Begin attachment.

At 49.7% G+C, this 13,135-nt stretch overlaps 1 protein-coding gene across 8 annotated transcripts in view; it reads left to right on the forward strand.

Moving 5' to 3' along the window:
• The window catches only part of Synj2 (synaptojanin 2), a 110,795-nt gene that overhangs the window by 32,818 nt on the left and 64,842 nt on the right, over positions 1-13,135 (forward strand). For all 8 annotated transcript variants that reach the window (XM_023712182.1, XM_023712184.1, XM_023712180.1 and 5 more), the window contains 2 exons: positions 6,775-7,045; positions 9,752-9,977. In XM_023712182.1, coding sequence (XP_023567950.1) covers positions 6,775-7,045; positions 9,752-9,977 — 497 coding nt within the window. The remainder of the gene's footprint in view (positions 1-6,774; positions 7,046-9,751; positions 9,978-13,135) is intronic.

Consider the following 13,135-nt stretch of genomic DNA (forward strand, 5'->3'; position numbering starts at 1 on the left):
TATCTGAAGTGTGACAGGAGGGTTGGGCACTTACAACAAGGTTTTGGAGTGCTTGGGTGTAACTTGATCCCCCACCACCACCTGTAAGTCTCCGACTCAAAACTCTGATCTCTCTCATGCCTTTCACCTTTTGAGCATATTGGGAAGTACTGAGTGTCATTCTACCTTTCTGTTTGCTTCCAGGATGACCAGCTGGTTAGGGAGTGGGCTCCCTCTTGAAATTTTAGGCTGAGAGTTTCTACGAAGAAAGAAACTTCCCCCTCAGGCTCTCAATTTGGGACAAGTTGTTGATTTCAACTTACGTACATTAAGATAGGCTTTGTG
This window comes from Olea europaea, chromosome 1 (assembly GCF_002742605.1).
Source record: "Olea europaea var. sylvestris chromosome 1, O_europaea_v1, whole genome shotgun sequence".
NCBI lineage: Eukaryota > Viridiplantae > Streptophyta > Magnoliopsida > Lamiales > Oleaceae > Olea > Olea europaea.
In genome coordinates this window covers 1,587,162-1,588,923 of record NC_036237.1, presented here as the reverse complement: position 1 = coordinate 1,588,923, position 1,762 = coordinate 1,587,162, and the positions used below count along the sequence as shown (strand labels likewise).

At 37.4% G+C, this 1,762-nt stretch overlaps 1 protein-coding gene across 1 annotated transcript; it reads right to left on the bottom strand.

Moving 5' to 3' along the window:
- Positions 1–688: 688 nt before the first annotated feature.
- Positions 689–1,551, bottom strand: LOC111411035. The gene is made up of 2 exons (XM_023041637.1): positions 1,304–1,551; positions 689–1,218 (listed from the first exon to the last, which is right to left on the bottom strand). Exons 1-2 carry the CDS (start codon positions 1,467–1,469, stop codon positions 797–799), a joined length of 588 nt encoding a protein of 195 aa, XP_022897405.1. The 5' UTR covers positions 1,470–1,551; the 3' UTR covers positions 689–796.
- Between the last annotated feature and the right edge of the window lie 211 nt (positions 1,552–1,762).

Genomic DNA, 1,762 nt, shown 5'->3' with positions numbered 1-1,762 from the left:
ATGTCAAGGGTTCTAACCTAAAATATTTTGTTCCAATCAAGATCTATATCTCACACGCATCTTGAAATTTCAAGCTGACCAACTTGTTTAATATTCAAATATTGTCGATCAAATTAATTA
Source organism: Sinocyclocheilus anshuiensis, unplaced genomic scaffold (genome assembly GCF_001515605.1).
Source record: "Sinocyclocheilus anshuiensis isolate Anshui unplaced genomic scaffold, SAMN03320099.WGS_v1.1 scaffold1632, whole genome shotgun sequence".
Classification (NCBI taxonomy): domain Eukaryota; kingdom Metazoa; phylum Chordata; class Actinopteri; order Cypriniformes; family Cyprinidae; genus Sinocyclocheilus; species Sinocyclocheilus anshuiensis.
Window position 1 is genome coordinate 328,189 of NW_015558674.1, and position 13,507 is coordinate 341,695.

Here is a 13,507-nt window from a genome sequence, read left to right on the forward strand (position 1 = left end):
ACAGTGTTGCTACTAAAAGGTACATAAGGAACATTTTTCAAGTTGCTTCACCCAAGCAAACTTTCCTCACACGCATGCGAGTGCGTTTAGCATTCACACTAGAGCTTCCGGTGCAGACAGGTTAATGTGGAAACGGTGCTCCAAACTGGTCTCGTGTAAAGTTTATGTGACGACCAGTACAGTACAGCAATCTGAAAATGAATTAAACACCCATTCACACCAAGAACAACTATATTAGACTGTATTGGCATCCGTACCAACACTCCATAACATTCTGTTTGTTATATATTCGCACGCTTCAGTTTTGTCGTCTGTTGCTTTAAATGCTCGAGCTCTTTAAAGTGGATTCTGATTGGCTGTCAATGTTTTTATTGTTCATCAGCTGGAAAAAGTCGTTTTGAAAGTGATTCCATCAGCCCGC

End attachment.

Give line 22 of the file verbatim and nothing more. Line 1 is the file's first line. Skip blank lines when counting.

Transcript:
ACAGTGTTGCTACTAAAAGGTACATAAGGAACATTTTTCAAGTTGCTTCACCCAAGCAAACTTTCCTCACACGCATGCGAGTGCGTTTAGCATTCACACTAGAGCTTCCGGTGCAGACAGGTTAATGTGGAAACGGTGCTCCAAACTGGTCTCGTGTAAAGTTTATGTGACGACCAGTACAGTACAGCAATCTGAAAATGAATTAAACACCCATTCACACCAAGAACAACTATATTAGACTGTATTGGCATCCGTACCAACACTCCATAACATTCTGTTTGTTATATATTCGCACGCTTCAGTTTTGTCGTCTGTTGCTTTAAATGCTCGAGCTCTTTAAAGTGGATTCTGATTGGCTGTCAATGTTTTTATTGTTCATCAGCTGGAAAAAGTCGTTTTGAAAGTGATTCCATCAGCCCGC